And let’s not forget the influence of Augustine (you can never underestimate his influence in western theology). He quite often fell for the whole two-step myth outlined above and was forever saying things like ‘the new is in the old concealed and the old is in the new revealed.’ And we say – nice, it rhymes. but where do you get that from? It’s scary how often in discussions about New and Old Testaments this aphorism is trotted out as though it were Scripture. But then, of course it’s quickly trotted out. There just aren’t actual Scriptures that say that!

    Thanks very much for those answers Dan – I’ll have too check out the Trueman thing.

  7. glenscriv

    Hi Dev, hmm. Are you thinking perhaps of Gen 24:7,40? That’s an instance of God sending the Angel but the Angel not being seen (or at least it doesn’t say the Angel was seen).

  8. Dev

    well dunno about the Gen 24 thing… not entirely sure where, but in the NT it is kind of implied that the Spirit is sent out from God, no doubt to proclaim about the Son

    what do you think of Acts 10?

  9. glenscriv

    i want a quiet life so i just reckon it’s *an* angel. there’s no definite article and matt 1 tells me there are angels without the article who aren’t Christ. As for whether he’s the Spirit??? To say anything more will take me *way* out of my depth so I’ll shut up or you’ll only get speculative nonsense!

  10. glenscriv

    Hi Dan,
    Thanks for the Trueman link, just read it. Very interesting. Of course doing bib theology doesn’t mean you’ll become unitarian – there are different kinds of biblical theology! We needn’t assume progression from God => LORD => Trinity as does Goldsworthy. That’s a pre-supposition of his grounded in other systematic commitments. I guess that’s the problem – bib theologians claim to be doing ‘pure’ exegesis when there is no such thing. I engage in those sorts of issues in this post:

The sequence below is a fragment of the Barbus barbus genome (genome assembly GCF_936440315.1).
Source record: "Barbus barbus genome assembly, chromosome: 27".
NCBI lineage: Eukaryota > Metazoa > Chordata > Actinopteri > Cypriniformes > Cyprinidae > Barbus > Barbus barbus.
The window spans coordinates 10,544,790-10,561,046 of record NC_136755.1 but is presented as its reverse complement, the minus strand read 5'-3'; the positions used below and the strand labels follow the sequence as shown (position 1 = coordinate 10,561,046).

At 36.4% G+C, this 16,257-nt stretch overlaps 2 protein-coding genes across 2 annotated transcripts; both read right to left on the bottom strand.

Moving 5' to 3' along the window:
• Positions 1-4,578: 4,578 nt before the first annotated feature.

http://christthetruth.net/2008/01/22/theology-the-end-of-the-process/

  11. Dev

    you sure it’s just about the definite article and stuff?
    even the Matt 1 angel?
    ok.. let’s not get into this… as yet =)

  12. Si

    It seems ironic that biblical theologians who have wanted to demonstrate the unity of the Bible have done this essentially by insisting on how different the Old and New Testament are. Perhaps starting with an agenda has been the problem. Whereas if we just keep proclaiming Christ through all the scriptures as he suggest we ought, we wouldn’t run into such deep water. Enjoying the posts.

  13. glenscriv

    Thanks Si,
    Glad you came by and commented. I think that’s absolutely right. It seems to me like ‘progress’ itself has become the point of continuity in the Scriptures rather than Christ. And there’s all the difference in the world between ‘progress towards Christ’ and ‘Christ’ Himself as the point of unity.

  14. Byron

    Great stuff, and useful in this coming Sunday’s sermon! Thanks VERY much!

  15. Pingback: Christ in the Old Testament 2 « Christ the Truth

  16. John

    test

  17. John

    Glen,
    I love your study on the Angel of the LORD. I have composed a similar study and am delighted to see that I’m not the only one to see this glorious truth on display in the OT. In a sense, seeing the actual presence and mediatorial work of the Lord Jesus Christ throughout the OT transforms your Bible and makes the Savior even more wonderful, if that is possible. One Mediator, one story, one Book.

  18. Glen

    Thanks John, nice to meet you,